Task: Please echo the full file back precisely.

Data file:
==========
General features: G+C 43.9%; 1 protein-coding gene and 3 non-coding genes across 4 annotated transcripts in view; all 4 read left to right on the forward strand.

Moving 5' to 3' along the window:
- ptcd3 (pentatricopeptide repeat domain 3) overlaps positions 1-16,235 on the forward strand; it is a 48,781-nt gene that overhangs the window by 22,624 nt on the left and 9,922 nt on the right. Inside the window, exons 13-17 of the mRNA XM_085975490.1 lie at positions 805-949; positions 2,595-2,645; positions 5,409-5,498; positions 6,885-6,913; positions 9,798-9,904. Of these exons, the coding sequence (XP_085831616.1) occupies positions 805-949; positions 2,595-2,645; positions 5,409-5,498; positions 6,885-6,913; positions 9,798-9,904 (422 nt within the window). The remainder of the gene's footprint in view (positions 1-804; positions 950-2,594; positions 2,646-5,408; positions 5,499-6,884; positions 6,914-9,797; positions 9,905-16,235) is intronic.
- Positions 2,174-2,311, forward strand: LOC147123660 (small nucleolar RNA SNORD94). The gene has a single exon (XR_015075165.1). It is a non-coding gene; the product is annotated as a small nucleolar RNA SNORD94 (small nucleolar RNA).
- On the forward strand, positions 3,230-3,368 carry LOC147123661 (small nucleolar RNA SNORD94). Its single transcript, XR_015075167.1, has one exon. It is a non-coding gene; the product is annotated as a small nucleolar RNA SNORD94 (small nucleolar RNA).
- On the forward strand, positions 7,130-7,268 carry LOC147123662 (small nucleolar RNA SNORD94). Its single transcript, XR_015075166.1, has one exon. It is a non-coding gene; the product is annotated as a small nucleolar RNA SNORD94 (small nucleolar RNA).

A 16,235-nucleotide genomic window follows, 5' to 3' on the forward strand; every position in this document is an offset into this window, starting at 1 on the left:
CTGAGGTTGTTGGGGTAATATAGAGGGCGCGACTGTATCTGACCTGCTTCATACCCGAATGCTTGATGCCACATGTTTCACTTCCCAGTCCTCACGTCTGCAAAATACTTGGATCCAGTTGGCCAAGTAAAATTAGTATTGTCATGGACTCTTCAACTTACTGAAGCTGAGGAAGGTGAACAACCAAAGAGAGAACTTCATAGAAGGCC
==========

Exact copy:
General features: G+C 43.9%; 1 protein-coding gene and 3 non-coding genes across 4 annotated transcripts in view; all 4 read left to right on the forward strand.

Moving 5' to 3' along the window:
- ptcd3 (pentatricopeptide repeat domain 3) overlaps positions 1-16,235 on the forward strand; it is a 48,781-nt gene that overhangs the window by 22,624 nt on the left and 9,922 nt on the right. Inside the window, exons 13-17 of the mRNA XM_085975490.1 lie at positions 805-949; positions 2,595-2,645; positions 5,409-5,498; positions 6,885-6,913; positions 9,798-9,904. Of these exons, the coding sequence (XP_085831616.1) occupies positions 805-949; positions 2,595-2,645; positions 5,409-5,498; positions 6,885-6,913; positions 9,798-9,904 (422 nt within the window). The remainder of the gene's footprint in view (positions 1-804; positions 950-2,594; positions 2,646-5,408; positions 5,499-6,884; positions 6,914-9,797; positions 9,905-16,235) is intronic.
- Positions 2,174-2,311, forward strand: LOC147123660 (small nucleolar RNA SNORD94). The gene has a single exon (XR_015075165.1). It is a non-coding gene; the product is annotated as a small nucleolar RNA SNORD94 (small nucleolar RNA).
- On the forward strand, positions 3,230-3,368 carry LOC147123661 (small nucleolar RNA SNORD94). Its single transcript, XR_015075167.1, has one exon. It is a non-coding gene; the product is annotated as a small nucleolar RNA SNORD94 (small nucleolar RNA).
- On the forward strand, positions 7,130-7,268 carry LOC147123662 (small nucleolar RNA SNORD94). Its single transcript, XR_015075166.1, has one exon. It is a non-coding gene; the product is annotated as a small nucleolar RNA SNORD94 (small nucleolar RNA).

A 16,235-nucleotide genomic window follows, 5' to 3' on the forward strand; every position in this document is an offset into this window, starting at 1 on the left:
CTGAGGTTGTTGGGGTAATATAGAGGGCGCGACTGTATCTGACCTGCTTCATACCCGAATGCTTGATGCCACATGTTTCACTTCCCAGTCCTCACGTCTGCAAAATACTTGGATCCAGTTGGCCAAGTAAAATTAGTATTGTCATGGACTCTTCAACTTACTGAAGCTGAGGAAGGTGAACAACCAAAGAGAGAACTTCATAGAAGGCC